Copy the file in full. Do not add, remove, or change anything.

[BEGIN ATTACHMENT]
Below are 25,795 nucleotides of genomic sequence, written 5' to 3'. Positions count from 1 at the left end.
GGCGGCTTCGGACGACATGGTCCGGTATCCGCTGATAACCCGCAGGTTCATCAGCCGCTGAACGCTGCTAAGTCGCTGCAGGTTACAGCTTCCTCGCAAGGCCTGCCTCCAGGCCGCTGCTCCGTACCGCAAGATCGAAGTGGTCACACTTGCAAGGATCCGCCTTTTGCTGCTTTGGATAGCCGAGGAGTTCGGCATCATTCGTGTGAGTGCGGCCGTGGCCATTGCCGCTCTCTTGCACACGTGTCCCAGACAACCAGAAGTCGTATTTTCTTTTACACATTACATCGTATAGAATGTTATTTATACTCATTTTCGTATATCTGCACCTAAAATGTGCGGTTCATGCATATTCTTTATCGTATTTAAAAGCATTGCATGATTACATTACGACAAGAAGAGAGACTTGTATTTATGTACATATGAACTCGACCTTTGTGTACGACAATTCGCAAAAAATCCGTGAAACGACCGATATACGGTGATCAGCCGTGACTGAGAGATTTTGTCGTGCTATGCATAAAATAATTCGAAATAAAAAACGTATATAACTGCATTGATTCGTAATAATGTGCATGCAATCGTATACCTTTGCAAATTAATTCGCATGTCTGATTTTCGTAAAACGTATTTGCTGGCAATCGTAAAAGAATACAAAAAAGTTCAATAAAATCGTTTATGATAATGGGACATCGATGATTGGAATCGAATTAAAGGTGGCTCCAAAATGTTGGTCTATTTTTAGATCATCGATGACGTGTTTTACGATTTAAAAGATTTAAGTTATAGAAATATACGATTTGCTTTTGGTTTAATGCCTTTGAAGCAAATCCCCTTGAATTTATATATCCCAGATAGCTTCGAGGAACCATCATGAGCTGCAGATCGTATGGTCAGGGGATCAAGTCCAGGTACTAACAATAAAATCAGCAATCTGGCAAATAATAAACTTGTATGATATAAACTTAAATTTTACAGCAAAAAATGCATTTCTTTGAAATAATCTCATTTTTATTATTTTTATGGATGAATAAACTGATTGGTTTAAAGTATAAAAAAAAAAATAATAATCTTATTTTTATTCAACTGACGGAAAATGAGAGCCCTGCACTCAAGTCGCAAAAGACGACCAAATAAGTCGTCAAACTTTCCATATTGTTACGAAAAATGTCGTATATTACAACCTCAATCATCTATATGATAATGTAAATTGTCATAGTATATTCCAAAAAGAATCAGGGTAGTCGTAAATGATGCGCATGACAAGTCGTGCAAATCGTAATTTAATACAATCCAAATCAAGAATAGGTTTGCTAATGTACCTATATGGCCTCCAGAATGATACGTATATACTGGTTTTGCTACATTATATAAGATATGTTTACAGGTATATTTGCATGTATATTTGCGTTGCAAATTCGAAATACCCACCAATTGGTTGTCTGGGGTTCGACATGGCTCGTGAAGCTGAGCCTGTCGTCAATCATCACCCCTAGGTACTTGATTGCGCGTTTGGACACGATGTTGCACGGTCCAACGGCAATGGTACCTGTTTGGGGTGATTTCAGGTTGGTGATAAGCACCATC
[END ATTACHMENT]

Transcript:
Below are 25,795 nucleotides of genomic sequence, written 5' to 3'. Positions count from 1 at the left end.
GGCGGCTTCGGACGACATGGTCCGGTATCCGCTGATAACCCGCAGGTTCATCAGCCGCTGAACGCTGCTAAGTCGCTGCAGGTTACAGCTTCCTCGCAAGGCCTGCCTCCAGGCCGCTGCTCCGTACCGCAAGATCGAAGTGGTCACACTTGCAAGGATCCGCCTTTTGCTGCTTTGGATAGCCGAGGAGTTCGGCATCATTCGTGTGAGTGCGGCCGTGGCCATTGCCGCTCTCTTGCACACGTGTCCCAGACAACCAGAAGTCGTATTTTCTTTTACACATTACATCGTATAGAATGTTATTTATACTCATTTTCGTATATCTGCACCTAAAATGTGCGGTTCATGCATATTCTTTATCGTATTTAAAAGCATTGCATGATTACATTACGACAAGAAGAGAGACTTGTATTTATGTACATATGAACTCGACCTTTGTGTACGACAATTCGCAAAAAATCCGTGAAACGACCGATATACGGTGATCAGCCGTGACTGAGAGATTTTGTCGTGCTATGCATAAAATAATTCGAAATAAAAAACGTATATAACTGCATTGATTCGTAATAATGTGCATGCAATCGTATACCTTTGCAAATTAATTCGCATGTCTGATTTTCGTAAAACGTATTTGCTGGCAATCGTAAAAGAATACAAAAAAGTTCAATAAAATCGTTTATGATAATGGGACATCGATGATTGGAATCGAATTAAAGGTGGCTCCAAAATGTTGGTCTATTTTTAGATCATCGATGACGTGTTTTACGATTTAAAAGATTTAAGTTATAGAAATATACGATTTGCTTTTGGTTTAATGCCTTTGAAGCAAATCCCCTTGAATTTATATATCCCAGATAGCTTCGAGGAACCATCATGAGCTGCAGATCGTATGGTCAGGGGATCAAGTCCAGGTACTAACAATAAAATCAGCAATCTGGCAAATAATAAACTTGTATGATATAAACTTAAATTTTACAGCAAAAAATGCATTTCTTTGAAATAATCTCATTTTTATTATTTTTATGGATGAATAAACTGATTGGTTTAAAGTATAAAAAAAAAAATAATAATCTTATTTTTATTCAACTGACGGAAAATGAGAGCCCTGCACTCAAGTCGCAAAAGACGACCAAATAAGTCGTCAAACTTTCCATATTGTTACGAAAAATGTCGTATATTACAACCTCAATCATCTATATGATAATGTAAATTGTCATAGTATATTCCAAAAAGAATCAGGGTAGTCGTAAATGATGCGCATGACAAGTCGTGCAAATCGTAATTTAATACAATCCAAATCAAGAATAGGTTTGCTAATGTACCTATATGGCCTCCAGAATGATACGTATATACTGGTTTTGCTACATTATATAAGATATGTTTACAGGTATATTTGCATGTATATTTGCGTTGCAAATTCGAAATACCCACCAATTGGTTGTCTGGGGTTCGACATGGCTCGTGAAGCTGAGCCTGTCGTCAATCATCACCCCTAGGTACTTGATTGCGCGTTTGGACACGATGTTGCACGGTCCAACGGCAATGGTACCTGTTTGGGGTGATTTCAGGTTGGTGATAAGCACCATC